A Chinese factory that produces clothing for Ivanka Trump’s fashion line has been accused of violating dozens of international labour laws by a retail industry watchdog.
Workers earned just $62 (£48) for nearly 60 hours a week, according to the report from the Fair Labor Association - a US based industry monitoring group.
In some parts of China this would be below the minimum wage, but the report did not say where the factory was based.
The average manufacturing employee in urban China made almost twice as much money as the factory’s workers, or roughly 4,280 yuan (£484) a month, according to national data from 2014.
The Fair Labor Association, whose inspectors visited the factory last October, said its 80 workers make clothes for contractor G-III Apparel Group, which holds the licence of manufacturing and distributing Ms Trump’s fashion items.
The first daughter does not have a leadership role within the company and the report did not state whether at the time of the inspection, G-III was working-specifically on Ms Trump’s clothing line.
But over a two-day inspection the Fair Labor Association found it breached 24 international labour standards set by the UN International Labour Organisation, the Washington Post reports.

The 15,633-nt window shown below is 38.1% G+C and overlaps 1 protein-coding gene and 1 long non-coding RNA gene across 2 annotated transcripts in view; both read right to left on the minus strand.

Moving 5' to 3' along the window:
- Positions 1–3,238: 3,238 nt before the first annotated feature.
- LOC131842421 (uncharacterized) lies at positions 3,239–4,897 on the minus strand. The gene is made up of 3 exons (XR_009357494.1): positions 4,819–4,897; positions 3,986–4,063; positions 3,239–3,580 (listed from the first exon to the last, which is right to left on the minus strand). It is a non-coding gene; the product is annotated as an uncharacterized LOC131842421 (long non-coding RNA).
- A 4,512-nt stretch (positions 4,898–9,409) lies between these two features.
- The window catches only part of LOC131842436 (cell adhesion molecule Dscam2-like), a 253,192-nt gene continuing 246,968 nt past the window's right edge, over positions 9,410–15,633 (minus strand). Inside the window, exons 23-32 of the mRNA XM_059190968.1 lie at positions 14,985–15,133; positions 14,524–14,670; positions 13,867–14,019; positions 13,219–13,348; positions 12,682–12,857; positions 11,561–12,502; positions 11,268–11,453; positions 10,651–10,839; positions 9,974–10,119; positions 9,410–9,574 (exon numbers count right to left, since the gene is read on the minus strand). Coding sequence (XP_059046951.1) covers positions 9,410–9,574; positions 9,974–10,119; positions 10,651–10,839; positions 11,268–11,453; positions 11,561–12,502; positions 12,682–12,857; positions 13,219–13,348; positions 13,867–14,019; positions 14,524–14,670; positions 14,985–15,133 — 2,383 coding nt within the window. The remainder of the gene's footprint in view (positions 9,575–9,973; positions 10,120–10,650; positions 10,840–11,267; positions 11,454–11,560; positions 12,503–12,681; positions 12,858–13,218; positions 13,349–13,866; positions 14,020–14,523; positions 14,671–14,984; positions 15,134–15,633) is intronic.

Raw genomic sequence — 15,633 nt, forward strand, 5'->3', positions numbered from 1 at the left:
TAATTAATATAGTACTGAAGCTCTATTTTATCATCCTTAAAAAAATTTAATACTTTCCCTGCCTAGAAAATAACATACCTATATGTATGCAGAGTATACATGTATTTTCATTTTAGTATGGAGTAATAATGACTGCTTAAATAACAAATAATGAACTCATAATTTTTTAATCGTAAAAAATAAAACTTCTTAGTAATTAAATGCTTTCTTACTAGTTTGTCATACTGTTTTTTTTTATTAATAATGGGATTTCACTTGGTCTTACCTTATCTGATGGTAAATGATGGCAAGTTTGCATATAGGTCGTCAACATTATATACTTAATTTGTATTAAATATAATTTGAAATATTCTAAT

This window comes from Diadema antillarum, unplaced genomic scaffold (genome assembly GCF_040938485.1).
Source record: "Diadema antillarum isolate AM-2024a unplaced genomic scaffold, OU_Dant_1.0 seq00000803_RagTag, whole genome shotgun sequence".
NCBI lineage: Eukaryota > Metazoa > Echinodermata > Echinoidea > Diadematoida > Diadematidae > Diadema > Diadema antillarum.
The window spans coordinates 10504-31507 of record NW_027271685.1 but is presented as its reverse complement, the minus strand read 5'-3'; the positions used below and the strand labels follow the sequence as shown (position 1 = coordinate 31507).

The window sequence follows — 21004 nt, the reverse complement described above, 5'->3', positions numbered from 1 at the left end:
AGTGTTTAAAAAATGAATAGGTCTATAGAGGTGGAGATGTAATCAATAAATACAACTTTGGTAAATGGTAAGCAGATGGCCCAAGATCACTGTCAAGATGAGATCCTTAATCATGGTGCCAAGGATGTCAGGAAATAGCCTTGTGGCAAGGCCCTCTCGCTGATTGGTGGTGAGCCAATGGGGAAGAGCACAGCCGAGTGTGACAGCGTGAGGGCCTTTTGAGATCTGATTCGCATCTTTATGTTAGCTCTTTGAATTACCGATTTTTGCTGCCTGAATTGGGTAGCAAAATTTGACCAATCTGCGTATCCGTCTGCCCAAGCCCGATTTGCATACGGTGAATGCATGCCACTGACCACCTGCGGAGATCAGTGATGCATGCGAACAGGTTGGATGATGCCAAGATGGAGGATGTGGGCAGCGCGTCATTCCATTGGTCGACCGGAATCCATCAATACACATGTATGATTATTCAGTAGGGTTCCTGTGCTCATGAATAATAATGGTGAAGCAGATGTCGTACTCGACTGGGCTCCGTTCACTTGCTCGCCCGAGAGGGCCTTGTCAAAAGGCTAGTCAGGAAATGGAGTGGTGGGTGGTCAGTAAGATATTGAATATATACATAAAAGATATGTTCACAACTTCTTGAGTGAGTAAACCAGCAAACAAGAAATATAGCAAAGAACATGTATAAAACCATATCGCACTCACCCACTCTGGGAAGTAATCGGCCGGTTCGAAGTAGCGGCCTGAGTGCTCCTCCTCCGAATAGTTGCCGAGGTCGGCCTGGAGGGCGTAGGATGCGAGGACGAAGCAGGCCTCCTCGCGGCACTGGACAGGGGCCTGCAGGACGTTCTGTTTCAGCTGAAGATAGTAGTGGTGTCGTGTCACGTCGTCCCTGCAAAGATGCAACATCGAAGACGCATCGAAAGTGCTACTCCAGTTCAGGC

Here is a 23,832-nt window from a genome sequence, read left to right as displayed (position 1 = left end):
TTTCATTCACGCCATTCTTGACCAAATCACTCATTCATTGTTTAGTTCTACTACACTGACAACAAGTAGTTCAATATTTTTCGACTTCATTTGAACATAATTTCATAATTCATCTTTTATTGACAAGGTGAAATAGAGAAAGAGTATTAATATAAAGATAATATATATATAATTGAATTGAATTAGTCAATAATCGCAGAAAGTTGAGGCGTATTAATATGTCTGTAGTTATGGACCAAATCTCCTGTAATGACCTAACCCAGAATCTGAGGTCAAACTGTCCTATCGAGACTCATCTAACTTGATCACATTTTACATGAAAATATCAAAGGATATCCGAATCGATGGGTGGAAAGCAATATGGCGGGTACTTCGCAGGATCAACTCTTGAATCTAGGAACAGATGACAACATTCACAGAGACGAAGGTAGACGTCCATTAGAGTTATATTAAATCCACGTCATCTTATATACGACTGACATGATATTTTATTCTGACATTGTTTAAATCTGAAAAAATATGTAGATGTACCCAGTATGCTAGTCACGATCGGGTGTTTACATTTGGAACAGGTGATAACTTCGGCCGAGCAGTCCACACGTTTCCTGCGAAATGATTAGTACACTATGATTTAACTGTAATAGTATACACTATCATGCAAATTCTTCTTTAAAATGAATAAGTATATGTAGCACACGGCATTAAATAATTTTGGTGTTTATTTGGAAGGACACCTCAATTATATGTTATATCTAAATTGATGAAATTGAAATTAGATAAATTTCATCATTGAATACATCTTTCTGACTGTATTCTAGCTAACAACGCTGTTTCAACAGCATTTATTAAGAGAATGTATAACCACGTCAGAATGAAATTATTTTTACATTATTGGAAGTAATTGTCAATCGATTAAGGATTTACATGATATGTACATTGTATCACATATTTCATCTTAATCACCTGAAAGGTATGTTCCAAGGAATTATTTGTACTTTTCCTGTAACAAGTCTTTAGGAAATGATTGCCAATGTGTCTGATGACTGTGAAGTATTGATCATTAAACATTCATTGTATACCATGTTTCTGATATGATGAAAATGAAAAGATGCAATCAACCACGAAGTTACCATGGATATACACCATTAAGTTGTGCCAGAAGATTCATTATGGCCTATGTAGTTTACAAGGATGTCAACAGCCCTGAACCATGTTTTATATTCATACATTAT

Employees making Ms Trump's $139 (£108) dresses were required to work 57 hours a week “on a regular basis” to hit production targets, inspectors found.
Under Chinese law, overtime is limited at 36 hours a month, but employees for G-III reportedly worked up to 82 hours overtime a month between September 2015 and August 2016.
The factory audit also pointed out to the lack of compulsory social insurance benefits, the absence of a union to represent workers and it raised health and safety concerns.
G-III also works with manufacturers across Vietnam, Bangladesh and South America and makes clothes for a number of other brands, including Calvin Klein and Tommy Hilfiger.
Ms Trump’s company declined to comment on the findings and G-III did not respond when asked about the allegations. Calvin Klein and Tommy Hilfiger have also been approached for comment.
The revelations come after Ms Trump joined Chancellor Angela Merkel and the head of the International Monetary Fund Christine Lagarde in Germany for talks on encouraging women’s economic empowerment.
Ms Trump cast herself as a leading voice on issues in the workplace and “a tremendous champion of supporting families”.
The Washington Post reported that upon receiving the factory inspection findings, G-III pledged to make some progress on training and safety hazards and reduce overtime demands but made no commitments over pay.
The Fair Labour Association said factories were inspected at random but company leaders would be alerted in advance.
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